Congress enacted the Fair Debt Collection Practices Act (“FDCPA”) in 1977 to prohibit abusive, deceptive and unfair debt collection practices by third-party debt collectors. The FDCPA also seeks to promote consistent state action to protect consumers against debt collection abuses. Under the FDCPA, consumers are protected from certain debt collection practices including false or misleading representations, unfair practices, harassment or abuse and furnishing deceptive forms. Statutory damages for FDCPA violations are set at $1,000 per case. In addition to statutory damages, the claimant can recover actual damages and attorneys’ fees/costs. The FDCPA has a 1-year statute of limitations that runs from the date of the occurrence.
The Telephone Consumer Protection Act (“TCPA”) prohibits the use of any auto-dialers and predictive dialers or an artificial or prerecorded voice to place calls to any wireless number except for emergency purposes or with the party’s express consent. The TCPA applies to any party engaged in prohibited use of auto-dialers and predictive dialers/prerecorded voices to place calls including debt collectors and telemarketers. The victim of unauthorized calls may seek an action for injunction, recover actual monetary losses, or receive up to $500 in damages for each violation (whichever is greater). In addition, if the court finds that the defendant willfully or knowingly violated the TCPA, the court may, in its discretion, increase the amount of the award to an amount equal to not more than $1,500 per violation.
The Fair Credit Reporting Act (“FCRA”) regulates the collection, dissemination, and use of consumer information, including consumer credit reports. Among other things, the FCRA protects consumers from unauthorized access to their credit information, requires creditors and employers to disclose if they have rejected the consumer or taken an adverse action against the consumer (such as a higher interest rate), and creates a procedure for correcting erroneous and/or incorrect information present in a consumer’s credit history. For negligent violations of the FCRA, the claimant may be able to recover actual damages and attorneys’ fees and costs. For willful noncompliance, a claimant may recover the greater of either actual damages or a statutory minimum of $100 to a maximum of $1,000, plus punitive damages, and attorneys’ fees and costs.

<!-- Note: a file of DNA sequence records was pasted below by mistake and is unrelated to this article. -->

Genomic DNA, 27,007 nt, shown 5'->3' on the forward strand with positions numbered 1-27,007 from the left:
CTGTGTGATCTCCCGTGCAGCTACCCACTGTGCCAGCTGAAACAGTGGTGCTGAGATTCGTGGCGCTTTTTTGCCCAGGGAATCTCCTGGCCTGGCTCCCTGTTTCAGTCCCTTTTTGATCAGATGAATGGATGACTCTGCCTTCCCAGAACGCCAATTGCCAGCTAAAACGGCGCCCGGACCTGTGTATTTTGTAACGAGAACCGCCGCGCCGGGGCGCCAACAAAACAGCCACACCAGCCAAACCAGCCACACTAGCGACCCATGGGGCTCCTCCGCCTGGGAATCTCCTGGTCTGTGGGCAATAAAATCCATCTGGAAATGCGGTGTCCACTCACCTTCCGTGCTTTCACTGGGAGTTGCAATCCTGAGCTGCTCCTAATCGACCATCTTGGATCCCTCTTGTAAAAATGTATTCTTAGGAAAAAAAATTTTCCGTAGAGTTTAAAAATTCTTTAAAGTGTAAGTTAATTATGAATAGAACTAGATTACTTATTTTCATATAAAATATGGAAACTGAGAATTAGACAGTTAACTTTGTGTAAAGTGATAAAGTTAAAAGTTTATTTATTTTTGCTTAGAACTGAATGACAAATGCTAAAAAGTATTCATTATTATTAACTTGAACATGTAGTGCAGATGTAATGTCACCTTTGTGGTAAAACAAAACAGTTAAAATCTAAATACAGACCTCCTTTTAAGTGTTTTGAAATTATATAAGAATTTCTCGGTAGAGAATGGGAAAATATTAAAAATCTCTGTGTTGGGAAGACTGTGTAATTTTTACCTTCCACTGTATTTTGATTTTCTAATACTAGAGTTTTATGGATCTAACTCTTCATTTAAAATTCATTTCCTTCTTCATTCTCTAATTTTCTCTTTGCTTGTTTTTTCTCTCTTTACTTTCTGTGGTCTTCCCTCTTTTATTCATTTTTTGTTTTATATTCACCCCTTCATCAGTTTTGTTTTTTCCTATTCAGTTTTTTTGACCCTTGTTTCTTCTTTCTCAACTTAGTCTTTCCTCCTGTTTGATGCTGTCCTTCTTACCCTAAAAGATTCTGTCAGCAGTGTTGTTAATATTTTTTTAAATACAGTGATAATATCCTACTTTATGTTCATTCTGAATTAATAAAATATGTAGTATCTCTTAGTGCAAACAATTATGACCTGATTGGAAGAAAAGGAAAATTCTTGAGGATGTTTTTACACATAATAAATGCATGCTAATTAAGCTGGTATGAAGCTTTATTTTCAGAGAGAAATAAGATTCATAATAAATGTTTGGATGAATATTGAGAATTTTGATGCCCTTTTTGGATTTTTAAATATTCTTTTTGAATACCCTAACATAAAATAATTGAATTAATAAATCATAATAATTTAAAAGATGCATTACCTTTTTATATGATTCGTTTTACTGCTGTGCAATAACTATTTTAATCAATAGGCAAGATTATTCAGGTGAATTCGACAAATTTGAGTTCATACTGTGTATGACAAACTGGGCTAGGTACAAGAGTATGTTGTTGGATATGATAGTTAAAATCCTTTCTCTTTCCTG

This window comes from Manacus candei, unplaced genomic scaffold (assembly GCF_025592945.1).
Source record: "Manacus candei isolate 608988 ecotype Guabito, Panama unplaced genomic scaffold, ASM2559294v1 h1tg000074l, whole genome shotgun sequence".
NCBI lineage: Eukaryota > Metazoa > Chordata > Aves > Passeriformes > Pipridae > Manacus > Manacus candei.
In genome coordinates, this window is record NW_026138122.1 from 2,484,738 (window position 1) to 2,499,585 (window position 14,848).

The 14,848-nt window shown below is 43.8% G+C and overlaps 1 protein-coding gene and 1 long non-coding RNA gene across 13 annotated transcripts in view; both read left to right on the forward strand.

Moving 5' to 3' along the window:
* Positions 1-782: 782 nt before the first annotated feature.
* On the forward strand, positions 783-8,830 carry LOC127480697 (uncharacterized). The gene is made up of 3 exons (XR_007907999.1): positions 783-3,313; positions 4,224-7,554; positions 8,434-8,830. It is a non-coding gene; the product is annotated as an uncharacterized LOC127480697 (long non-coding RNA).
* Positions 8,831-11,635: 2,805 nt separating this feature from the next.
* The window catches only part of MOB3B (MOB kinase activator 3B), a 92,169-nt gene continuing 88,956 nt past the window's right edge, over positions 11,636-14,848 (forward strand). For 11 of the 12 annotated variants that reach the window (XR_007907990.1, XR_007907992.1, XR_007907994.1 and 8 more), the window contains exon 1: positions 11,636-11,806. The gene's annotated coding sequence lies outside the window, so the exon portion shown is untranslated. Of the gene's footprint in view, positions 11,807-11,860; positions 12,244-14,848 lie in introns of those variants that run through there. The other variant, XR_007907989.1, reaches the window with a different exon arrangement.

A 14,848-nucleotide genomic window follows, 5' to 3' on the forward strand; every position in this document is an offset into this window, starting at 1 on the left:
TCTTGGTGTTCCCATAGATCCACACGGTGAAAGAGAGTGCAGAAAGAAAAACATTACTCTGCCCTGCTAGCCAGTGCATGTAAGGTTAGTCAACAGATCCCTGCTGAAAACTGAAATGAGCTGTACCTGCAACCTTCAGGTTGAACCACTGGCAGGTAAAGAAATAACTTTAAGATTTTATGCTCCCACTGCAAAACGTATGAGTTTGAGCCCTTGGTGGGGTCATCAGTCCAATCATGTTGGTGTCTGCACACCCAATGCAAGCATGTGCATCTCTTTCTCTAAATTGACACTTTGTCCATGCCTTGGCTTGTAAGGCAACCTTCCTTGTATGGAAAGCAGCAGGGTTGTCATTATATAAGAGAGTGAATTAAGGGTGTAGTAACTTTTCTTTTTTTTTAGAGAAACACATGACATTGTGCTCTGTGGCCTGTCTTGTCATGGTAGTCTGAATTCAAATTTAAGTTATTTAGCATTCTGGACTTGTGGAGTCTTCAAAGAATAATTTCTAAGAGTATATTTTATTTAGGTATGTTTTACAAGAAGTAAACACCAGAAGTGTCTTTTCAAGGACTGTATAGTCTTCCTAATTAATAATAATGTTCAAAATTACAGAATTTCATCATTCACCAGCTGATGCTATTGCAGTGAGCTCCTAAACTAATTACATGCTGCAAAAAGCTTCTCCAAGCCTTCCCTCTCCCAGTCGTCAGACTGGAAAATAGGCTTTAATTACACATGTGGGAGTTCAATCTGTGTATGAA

Black & LoBello’s attorneys protect consumers’ rights by bringing legal claims against abusive debt collectors and companies that make false or misleading representations in consumer reports. Claims under the FDCPA, TCPA and FCRA can be brought at little cost to the consumer. If you have been the victim of abusive or unfair debt collection practices, or improper credit reporting, contact the consumer protection attorneys at Black & LoBello.